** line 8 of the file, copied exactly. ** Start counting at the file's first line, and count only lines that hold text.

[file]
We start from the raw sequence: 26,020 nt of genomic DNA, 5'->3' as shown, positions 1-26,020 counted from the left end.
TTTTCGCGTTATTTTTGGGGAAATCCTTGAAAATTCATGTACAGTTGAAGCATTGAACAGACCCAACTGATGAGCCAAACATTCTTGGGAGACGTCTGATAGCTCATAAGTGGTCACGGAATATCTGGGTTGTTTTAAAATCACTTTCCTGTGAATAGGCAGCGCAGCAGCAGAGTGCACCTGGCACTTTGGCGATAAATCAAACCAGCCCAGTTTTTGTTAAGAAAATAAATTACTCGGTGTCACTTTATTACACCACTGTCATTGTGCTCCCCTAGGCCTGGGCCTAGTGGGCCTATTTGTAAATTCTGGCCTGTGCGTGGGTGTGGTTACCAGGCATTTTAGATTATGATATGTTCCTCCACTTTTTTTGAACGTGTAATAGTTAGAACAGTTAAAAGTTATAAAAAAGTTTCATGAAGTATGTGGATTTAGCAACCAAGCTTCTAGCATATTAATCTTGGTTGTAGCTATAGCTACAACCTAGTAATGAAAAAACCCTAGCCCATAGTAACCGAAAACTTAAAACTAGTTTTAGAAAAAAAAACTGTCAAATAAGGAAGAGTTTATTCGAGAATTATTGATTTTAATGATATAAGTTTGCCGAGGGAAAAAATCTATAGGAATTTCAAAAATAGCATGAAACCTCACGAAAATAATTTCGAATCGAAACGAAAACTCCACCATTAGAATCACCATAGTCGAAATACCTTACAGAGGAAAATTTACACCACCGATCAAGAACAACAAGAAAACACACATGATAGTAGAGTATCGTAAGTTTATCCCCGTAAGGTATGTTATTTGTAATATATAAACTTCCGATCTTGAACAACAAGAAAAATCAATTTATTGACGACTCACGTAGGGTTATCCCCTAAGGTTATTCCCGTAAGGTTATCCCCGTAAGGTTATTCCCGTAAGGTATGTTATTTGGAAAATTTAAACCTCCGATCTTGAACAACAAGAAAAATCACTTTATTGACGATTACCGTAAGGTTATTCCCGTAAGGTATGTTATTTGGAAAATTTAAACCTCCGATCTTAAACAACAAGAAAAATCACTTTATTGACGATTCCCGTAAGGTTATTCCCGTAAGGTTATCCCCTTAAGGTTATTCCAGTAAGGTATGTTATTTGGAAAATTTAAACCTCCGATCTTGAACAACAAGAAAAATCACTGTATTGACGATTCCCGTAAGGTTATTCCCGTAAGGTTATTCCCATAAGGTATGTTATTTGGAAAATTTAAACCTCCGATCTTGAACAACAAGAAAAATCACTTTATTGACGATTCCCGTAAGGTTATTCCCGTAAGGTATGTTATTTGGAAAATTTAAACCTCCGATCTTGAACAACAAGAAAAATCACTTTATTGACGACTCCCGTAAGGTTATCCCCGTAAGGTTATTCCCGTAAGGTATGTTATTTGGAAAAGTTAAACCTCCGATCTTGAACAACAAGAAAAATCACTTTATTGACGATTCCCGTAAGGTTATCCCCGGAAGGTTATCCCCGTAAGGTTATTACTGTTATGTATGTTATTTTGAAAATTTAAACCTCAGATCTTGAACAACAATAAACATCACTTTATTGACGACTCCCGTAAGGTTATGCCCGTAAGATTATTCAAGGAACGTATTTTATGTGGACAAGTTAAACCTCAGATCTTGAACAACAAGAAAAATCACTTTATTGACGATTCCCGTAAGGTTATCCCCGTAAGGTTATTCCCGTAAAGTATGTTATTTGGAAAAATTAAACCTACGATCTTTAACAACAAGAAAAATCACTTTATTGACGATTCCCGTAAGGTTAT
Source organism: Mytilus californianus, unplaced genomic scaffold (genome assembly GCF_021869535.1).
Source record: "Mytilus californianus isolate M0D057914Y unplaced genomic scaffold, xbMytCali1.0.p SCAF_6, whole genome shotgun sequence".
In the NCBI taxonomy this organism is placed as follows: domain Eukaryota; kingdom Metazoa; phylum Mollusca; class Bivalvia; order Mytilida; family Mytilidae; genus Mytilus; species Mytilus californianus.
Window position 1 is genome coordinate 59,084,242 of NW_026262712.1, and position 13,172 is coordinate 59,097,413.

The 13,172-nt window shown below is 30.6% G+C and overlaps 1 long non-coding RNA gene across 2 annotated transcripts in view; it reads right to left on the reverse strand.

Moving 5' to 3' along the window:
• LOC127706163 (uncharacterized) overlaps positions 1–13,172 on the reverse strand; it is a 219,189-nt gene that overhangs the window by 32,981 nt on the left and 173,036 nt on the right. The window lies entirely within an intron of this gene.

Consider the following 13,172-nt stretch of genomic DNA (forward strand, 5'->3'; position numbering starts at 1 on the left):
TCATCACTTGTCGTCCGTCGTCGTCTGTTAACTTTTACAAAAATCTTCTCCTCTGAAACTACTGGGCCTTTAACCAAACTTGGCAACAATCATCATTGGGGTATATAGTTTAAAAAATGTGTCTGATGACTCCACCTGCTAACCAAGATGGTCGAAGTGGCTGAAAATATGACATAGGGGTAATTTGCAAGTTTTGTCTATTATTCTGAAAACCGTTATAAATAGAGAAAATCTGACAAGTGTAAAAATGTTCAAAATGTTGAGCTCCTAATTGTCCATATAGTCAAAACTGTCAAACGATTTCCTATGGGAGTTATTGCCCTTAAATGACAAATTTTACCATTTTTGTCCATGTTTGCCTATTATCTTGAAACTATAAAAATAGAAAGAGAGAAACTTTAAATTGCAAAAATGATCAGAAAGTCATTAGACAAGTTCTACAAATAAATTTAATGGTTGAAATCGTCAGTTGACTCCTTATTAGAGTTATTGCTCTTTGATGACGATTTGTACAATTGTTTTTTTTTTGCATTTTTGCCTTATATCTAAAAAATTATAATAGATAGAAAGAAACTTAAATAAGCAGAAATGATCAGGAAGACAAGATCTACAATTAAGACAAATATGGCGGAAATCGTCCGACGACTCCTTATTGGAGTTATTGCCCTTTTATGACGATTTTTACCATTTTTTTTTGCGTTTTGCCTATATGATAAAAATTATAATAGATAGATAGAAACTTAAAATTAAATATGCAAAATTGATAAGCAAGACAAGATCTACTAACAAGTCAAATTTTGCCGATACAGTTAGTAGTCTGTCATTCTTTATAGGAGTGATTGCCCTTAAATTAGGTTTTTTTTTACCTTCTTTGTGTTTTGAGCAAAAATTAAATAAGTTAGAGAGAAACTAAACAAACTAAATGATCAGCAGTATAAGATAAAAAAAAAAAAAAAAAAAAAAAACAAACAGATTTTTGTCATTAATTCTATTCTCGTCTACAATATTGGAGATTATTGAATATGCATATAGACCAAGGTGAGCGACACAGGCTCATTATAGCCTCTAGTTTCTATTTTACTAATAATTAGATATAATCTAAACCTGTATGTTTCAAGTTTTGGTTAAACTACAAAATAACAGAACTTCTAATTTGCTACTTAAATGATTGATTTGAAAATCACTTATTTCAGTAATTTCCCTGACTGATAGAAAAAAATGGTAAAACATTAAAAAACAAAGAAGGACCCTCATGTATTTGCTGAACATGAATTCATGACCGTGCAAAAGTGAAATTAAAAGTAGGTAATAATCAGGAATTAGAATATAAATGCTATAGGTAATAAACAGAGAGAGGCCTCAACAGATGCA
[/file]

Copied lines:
Moving 5' to 3' along the window: